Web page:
Stalin and His Hangmen: The Tyrant and Those Who Killed for Him
Random House Publishing Group, 18 dic. 2007 - 592 páginas
Stalin did not act alone. The mass executions, the mock trials, the betrayals and purges, the jailings and secret torture that ravaged the Soviet Union during the three decades of Stalin’s dictatorship, were the result of a tight network of trusted henchmen (and women), spies, psychopaths, and thugs. At the top of this pyramid of terror sat five indispensable hangmen who presided over the various incarnations of Stalin’s secret police. Now, in his harrowing new book, Donald Rayfield probes the lives, the minds, the twisted careers, and the unpunished crimes of Stalin’s loyal assassins.
Founded by Feliks Dzierzynski, the Cheka–the Extraordinary Commission–came to life in the first years of the Russian Revolution. Spreading fear in a time of chaos, the Cheka proved a perfect instrument for Stalin’s ruthless consolidation of power. But brutal as it was, the Cheka under Dzierzynski was amateurish compared to the well-oiled killing machines that succeeded it. Genrikh Iagoda’s OGPU specialized in political assassination, propaganda, and the manipulation of foreign intellectuals. Later, the NKVD recruited a new generation of torturers. Starting in 1938, terror mastermind Lavrenti Beria brought violent repression to a new height of ingenuity and sadism.
As Rayfield shows, Stalin and his henchmen worked relentlessly to coerce and suborn leading Soviet intellectuals, artists, writers, lawyers, and scientists. Maxim Gorky, Aleksandr Fadeev, Alexei Tolstoi, Isaak Babel, and Osip Mandelstam were all caught in Stalin’s web–courted, toyed with, betrayed, and then ruthlessly destroyed. In bringing to light the careers, personalities, relationships, and “accomplishments” of Stalin’s key henchmen and their most prominent victims, Rayfield creates a chilling drama of the intersection of political fanaticism, personal vulnerability, and blind lust for power spanning half a century.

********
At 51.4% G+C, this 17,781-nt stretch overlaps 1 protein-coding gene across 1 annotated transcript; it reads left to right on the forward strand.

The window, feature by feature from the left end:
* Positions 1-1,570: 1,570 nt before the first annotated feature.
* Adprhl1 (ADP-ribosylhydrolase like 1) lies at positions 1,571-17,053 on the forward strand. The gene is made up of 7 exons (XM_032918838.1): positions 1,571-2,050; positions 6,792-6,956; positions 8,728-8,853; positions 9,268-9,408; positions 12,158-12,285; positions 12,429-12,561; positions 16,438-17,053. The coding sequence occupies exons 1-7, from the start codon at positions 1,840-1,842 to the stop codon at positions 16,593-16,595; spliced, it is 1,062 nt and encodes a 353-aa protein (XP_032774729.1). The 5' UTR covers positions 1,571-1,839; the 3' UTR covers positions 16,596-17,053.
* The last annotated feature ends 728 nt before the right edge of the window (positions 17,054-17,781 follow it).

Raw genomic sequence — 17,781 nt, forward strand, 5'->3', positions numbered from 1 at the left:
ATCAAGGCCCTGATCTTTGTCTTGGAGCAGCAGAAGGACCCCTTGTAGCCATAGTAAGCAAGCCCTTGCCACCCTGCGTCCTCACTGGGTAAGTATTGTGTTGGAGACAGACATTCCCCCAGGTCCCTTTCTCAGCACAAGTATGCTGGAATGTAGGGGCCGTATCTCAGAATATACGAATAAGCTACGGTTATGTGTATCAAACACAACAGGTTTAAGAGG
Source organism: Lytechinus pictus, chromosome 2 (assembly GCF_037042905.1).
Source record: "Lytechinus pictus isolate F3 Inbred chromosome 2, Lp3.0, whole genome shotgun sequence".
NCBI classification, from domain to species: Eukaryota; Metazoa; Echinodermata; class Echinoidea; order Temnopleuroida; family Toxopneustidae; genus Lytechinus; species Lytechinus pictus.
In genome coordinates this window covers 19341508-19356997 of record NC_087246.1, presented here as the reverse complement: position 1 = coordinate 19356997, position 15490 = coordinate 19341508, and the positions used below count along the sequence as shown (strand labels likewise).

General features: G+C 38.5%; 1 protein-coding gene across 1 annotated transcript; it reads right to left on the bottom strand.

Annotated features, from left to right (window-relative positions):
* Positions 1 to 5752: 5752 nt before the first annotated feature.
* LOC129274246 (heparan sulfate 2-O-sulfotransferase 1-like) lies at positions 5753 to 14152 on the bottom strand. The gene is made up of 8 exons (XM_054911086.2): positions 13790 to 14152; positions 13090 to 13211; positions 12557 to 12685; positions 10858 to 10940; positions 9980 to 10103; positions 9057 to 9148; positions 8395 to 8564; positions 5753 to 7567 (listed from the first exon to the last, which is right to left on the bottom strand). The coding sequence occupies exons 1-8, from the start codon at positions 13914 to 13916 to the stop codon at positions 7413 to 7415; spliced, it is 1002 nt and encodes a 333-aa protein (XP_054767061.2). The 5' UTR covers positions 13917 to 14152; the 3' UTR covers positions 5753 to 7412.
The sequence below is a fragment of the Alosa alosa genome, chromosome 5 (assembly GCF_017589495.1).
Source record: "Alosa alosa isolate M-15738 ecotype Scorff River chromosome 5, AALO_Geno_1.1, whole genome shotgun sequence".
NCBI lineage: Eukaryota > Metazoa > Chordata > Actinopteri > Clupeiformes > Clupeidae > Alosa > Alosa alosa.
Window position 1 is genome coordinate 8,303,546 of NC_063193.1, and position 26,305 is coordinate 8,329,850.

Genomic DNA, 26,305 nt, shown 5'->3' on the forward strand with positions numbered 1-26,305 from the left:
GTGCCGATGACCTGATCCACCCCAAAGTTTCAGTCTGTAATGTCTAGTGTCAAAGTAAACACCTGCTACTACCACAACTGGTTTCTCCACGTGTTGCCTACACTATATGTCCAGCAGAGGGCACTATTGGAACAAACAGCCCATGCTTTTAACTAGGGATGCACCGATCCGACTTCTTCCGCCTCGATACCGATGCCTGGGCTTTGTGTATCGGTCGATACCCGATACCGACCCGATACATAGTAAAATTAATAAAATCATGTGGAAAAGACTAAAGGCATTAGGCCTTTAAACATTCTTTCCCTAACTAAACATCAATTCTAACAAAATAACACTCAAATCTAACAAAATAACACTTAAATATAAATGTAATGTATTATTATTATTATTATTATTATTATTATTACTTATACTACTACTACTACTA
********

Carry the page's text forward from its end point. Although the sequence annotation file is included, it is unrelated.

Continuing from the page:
Though Beria lost his power–and his life–after Stalin’s death in 1953, the fundamental methods of the hangmen maintained their grip into the second half of the twentieth century. Indeed, Rayfield argues, the tradition of terror, far from disappearing, has emerged with renewed vitality under Vladimir Putin. Written with grace, passion, and a dazzling command of the intricacies of Soviet politics and society, Stalin and the Hangmen is a devastating indictment of the individuals and ideology that kept Stalin in power.
Comentarios de usuarios - Escribir una reseña
Puntuaciones de los usuarios
LibraryThing ReviewReseña de usuario - vanjr - LibraryThing
I have had a pre-occupation with evil rulers of the 20th century. My opinions may change but I am pretty convinced Stalin "wins" as greatest evil leader of that time period. Definitely worse than Mao, probably worse even than Hitler. This book tells part of the story. Leer reseña completa
Excellent Overview Of A Tyrant!Reseña de usuario - theirstory - Overstock.com
This book leaves no doubt to what a madman and his associates are capable of doing to ensure a Dictators dominance over his people. Through the reading of other books that touched on the rise to power ... Leer reseña completa
Two Stalin Dzieriyhski and the Cheka
Prelude to Power Feliks Dzierlyhskii The First Forty Years 1 The Extraordinary
Four Stalin Solo 147
Five lagodas Rise 199
Seven The Ezhov Bloodbath
Eight The Rise of Lavrenti Beria
Otras ediciones - Ver todo
Stalin and His Hangmen: An Authoritative Portrait of a Tyrant and Those Who ...
Vista previa restringida - 2005
Stalin And His Hangmen: The Tyrant And Those Who Killed for Him
Vista previa restringida - 2005
Stalin and his hangmen: an authoritative portrait of a tyrant and those who ...
Vista de fragmentos - 2004